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The X-Files – Alone (Review)

This October/November, we’re taking a trip back in time to review the eighth season of The X-Files and the first (and only) season of The Lone Gunmen.

In a way, the entire final third of the eighth season is an extended finalé for The X-Files – or, at the very least, an extended finalé for a version of The X-Files starring Mulder and Scully.

This seems quite ironic, considering the confusion that existed towards the end of the seventh season, when it seemed like the production team were unsure whether they could (or should) commit to the idea of The X-Files coming to an end. The seventh season was never entirely sure what (if anything) was going to come next, and so it did not have the opportunity to gracefully set up all of its plot points. As a result, the eighth season had to retroactively incorporate elements like Mulder’s brain illness or Scully’s fertility treatment.

Cue cliché marriage jokes.

Cue cliché marriage jokes.

In contrast, the eighth season seemed quite conscious of the end. The entire eighth season is structured as a strange hybrid; it feels like it could serve as both the final season of the show as it aired for seven years, while also serving as a launching pad to something new and exciting. The final eight episodes of the eighth season are largely about tidying away the character arcs and dangling plot thread associated with Mulder and Scully so that their journey might finally end. If the ratings are strong enough, then Doggett might get to launch his own show.

As such, Alone is positioned very much like Je Souhaite had been and like Sunshine Days would be. It is potentially the “one last monster of the week” story marking the end of an era. While Je Souhaite had marked the end of the Mulder and Scully era of the show, Alone seems to mark the end of the transitional period between Mulder and Scully and whatever is supposed to come next. It is a very light episode, no less effective for that. As with a lot of the late eighth season, its biggest problem is the way that the nineth season creative decisions retroactively undercut it.

Leyla... L-E-Y-L-A... Leyla.

Leyla… L-E-Y-L-A… Leyla.

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The X-Files – Dreamland II (Review)

This July, we’re taking a trip back in time to review the sixth season of The X-Files and the third (and final) season of Millennium.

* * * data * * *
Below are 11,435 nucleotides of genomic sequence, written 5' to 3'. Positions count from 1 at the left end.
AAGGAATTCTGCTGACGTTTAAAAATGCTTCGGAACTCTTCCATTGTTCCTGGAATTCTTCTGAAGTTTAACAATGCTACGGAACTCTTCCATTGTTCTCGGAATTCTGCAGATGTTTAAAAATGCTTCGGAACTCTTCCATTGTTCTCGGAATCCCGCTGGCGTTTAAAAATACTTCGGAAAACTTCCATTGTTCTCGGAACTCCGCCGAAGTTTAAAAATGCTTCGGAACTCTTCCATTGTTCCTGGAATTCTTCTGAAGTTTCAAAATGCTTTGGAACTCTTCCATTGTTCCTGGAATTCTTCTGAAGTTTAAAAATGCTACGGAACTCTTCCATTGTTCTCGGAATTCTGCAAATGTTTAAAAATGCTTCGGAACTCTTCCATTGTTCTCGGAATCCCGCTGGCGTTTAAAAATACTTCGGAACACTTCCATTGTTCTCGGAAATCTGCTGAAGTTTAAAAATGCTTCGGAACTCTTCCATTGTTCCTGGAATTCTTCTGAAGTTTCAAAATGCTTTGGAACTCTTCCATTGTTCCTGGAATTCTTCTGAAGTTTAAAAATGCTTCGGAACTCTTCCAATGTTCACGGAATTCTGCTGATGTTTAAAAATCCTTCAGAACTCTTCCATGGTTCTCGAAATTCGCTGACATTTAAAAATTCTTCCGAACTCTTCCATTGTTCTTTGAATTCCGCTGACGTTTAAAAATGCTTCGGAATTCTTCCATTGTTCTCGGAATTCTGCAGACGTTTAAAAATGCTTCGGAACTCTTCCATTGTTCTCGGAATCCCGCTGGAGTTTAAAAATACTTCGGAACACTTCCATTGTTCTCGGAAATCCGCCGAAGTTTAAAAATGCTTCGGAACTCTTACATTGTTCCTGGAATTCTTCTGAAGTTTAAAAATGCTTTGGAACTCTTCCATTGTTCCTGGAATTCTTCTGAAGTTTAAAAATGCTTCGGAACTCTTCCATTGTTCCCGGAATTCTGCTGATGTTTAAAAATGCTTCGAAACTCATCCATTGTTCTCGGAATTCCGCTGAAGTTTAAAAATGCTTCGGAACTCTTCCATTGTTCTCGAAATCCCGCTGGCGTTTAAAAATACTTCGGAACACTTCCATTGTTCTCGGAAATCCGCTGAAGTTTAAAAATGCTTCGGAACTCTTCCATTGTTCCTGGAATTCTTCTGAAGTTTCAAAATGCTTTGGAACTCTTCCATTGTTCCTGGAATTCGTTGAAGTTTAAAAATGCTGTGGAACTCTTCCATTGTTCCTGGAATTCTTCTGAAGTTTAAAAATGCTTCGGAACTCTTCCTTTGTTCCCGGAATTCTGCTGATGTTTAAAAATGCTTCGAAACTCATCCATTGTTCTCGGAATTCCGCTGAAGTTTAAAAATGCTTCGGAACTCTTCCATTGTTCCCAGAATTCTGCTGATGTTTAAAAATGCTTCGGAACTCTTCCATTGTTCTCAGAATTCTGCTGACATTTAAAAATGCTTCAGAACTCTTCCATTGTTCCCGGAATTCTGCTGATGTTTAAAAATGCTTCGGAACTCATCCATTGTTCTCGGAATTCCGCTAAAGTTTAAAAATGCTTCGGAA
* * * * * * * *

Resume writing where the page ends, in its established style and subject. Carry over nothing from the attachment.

Morris Fletcher is (and remains) one of the more interesting aspects of the Dreamland two-parter.

Fletcher would go on to become perhaps the most unlikely recurring character in the history of The X-Files. Michael McKean would reprise the role for a brief cameo in Three of a Kind at the end of the season. As with Kersh, he would disappear from the show’s world for the troubled seventh season, but would return the following year. He made a guest appearance in All About Yves, the finalé of The Lone Gunmen. Fletcher would then follow the Lone Gunmen back to The X-Files, appearing in Jump the Shark during the final season.

And the shippers went wild...

And the shippers went wild…

A large part of what makes Fletcher work is the wonderful guest performance of Michael McKean. McKean is a veteran actor with a long history of great work, dating back to his breakout role as Lenny (and Squiggy) on the sitcom Laverne and Shirley. Along with the move to Los Angeles, the sixth season of The X-Files began to drift away from Chris Carter’s initial reluctance to cast recognisable actors in significant roles. The X-Files: Fight the Future had featured guest appearances from Martin Landau, Blythe Danner, Armin Muller-Stahl and Glenne Headly.

The two-parter built around Michael McKean paves the way for appearances from Ed Asner, Lily Tomlin and Bruce Campbell. These are all superb guest performances, and consciously play into the idea that the sixth season of The X-Files has taken on a more playful or vaudevillian style. It is too much to describe these guest roles as “stunt casting” in the same way that putting Jerry Springer in The Post-Modern Prometheus or Burt Reynolds in Improbable was stunt casting, but the casting decisions are part of a broader change in the show.

Our man Morris...

Our man Morris…

On paper, Morris Fletcher could easily come off as a one-note creep. After all, he is a character who thinks nothing of using his body swap with Fox Mulder to cheat on his wife of twenty years. There is a creepy and pervy banality to his evil, one that mirrors that of Eddie Van Blundht in Small Potatoes. However, while Small Potatoes felt a little too sympathetic to pathetic Eddie Van Blundht, Dreamland strikes a better balance in its portrayal of Morris Fletcher. McKean plays Fletcher as a very human character, but one who is no less creepy for his well-practiced charm.